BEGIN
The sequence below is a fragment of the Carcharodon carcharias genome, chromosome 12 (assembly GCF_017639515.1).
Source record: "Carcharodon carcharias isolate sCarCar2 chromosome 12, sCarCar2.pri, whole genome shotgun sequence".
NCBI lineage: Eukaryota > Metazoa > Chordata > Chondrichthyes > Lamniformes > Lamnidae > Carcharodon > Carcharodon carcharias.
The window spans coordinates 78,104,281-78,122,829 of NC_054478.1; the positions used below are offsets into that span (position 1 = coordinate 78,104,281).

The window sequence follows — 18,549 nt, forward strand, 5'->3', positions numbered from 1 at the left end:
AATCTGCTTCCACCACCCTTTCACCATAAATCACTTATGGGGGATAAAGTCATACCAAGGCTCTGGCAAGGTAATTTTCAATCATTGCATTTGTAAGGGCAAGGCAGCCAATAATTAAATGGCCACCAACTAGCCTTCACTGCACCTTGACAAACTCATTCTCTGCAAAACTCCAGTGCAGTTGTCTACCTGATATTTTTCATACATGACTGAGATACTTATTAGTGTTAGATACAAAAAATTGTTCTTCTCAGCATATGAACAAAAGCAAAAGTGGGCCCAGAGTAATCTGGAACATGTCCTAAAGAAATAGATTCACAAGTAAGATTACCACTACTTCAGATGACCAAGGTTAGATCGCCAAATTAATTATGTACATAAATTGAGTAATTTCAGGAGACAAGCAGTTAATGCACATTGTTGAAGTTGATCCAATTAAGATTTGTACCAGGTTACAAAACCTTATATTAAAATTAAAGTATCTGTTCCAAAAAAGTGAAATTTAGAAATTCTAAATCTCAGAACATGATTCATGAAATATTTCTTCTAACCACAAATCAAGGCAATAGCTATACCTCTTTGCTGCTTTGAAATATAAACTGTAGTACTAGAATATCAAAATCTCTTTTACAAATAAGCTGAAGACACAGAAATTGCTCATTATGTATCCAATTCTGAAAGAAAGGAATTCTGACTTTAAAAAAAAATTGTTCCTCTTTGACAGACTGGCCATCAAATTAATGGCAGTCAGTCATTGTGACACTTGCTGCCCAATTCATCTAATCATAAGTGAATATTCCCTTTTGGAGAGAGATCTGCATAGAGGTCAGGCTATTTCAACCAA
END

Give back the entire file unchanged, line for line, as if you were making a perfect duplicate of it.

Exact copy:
The sequence below is a fragment of the Carcharodon carcharias genome, chromosome 12 (assembly GCF_017639515.1).
Source record: "Carcharodon carcharias isolate sCarCar2 chromosome 12, sCarCar2.pri, whole genome shotgun sequence".
NCBI lineage: Eukaryota > Metazoa > Chordata > Chondrichthyes > Lamniformes > Lamnidae > Carcharodon > Carcharodon carcharias.
The window spans coordinates 78,104,281-78,122,829 of NC_054478.1; the positions used below are offsets into that span (position 1 = coordinate 78,104,281).

The window sequence follows — 18,549 nt, forward strand, 5'->3', positions numbered from 1 at the left end:
AATCTGCTTCCACCACCCTTTCACCATAAATCACTTATGGGGGATAAAGTCATACCAAGGCTCTGGCAAGGTAATTTTCAATCATTGCATTTGTAAGGGCAAGGCAGCCAATAATTAAATGGCCACCAACTAGCCTTCACTGCACCTTGACAAACTCATTCTCTGCAAAACTCCAGTGCAGTTGTCTACCTGATATTTTTCATACATGACTGAGATACTTATTAGTGTTAGATACAAAAAATTGTTCTTCTCAGCATATGAACAAAAGCAAAAGTGGGCCCAGAGTAATCTGGAACATGTCCTAAAGAAATAGATTCACAAGTAAGATTACCACTACTTCAGATGACCAAGGTTAGATCGCCAAATTAATTATGTACATAAATTGAGTAATTTCAGGAGACAAGCAGTTAATGCACATTGTTGAAGTTGATCCAATTAAGATTTGTACCAGGTTACAAAACCTTATATTAAAATTAAAGTATCTGTTCCAAAAAAGTGAAATTTAGAAATTCTAAATCTCAGAACATGATTCATGAAATATTTCTTCTAACCACAAATCAAGGCAATAGCTATACCTCTTTGCTGCTTTGAAATATAAACTGTAGTACTAGAATATCAAAATCTCTTTTACAAATAAGCTGAAGACACAGAAATTGCTCATTATGTATCCAATTCTGAAAGAAAGGAATTCTGACTTTAAAAAAAAATTGTTCCTCTTTGACAGACTGGCCATCAAATTAATGGCAGTCAGTCATTGTGACACTTGCTGCCCAATTCATCTAATCATAAGTGAATATTCCCTTTTGGAGAGAGATCTGCATAGAGGTCAGGCTATTTCAACCAA